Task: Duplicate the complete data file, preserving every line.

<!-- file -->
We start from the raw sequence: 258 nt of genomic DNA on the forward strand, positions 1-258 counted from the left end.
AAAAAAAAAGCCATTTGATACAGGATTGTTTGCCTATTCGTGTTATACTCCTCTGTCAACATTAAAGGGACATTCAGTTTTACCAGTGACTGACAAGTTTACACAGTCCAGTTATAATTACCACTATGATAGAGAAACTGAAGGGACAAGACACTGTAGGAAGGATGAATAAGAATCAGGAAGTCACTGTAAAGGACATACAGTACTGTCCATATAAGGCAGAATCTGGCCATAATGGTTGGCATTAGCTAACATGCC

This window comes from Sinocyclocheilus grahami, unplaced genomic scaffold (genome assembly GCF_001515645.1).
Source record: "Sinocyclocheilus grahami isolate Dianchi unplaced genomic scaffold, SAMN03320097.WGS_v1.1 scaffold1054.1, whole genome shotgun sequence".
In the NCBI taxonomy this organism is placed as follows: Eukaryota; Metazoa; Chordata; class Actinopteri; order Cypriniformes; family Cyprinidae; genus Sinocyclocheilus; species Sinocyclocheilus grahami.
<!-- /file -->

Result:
We start from the raw sequence: 258 nt of genomic DNA on the forward strand, positions 1-258 counted from the left end.
AAAAAAAAAGCCATTTGATACAGGATTGTTTGCCTATTCGTGTTATACTCCTCTGTCAACATTAAAGGGACATTCAGTTTTACCAGTGACTGACAAGTTTACACAGTCCAGTTATAATTACCACTATGATAGAGAAACTGAAGGGACAAGACACTGTAGGAAGGATGAATAAGAATCAGGAAGTCACTGTAAAGGACATACAGTACTGTCCATATAAGGCAGAATCTGGCCATAATGGTTGGCATTAGCTAACATGCC

This window comes from Sinocyclocheilus grahami, unplaced genomic scaffold (genome assembly GCF_001515645.1).
Source record: "Sinocyclocheilus grahami isolate Dianchi unplaced genomic scaffold, SAMN03320097.WGS_v1.1 scaffold1054.1, whole genome shotgun sequence".
In the NCBI taxonomy this organism is placed as follows: Eukaryota; Metazoa; Chordata; class Actinopteri; order Cypriniformes; family Cyprinidae; genus Sinocyclocheilus; species Sinocyclocheilus grahami.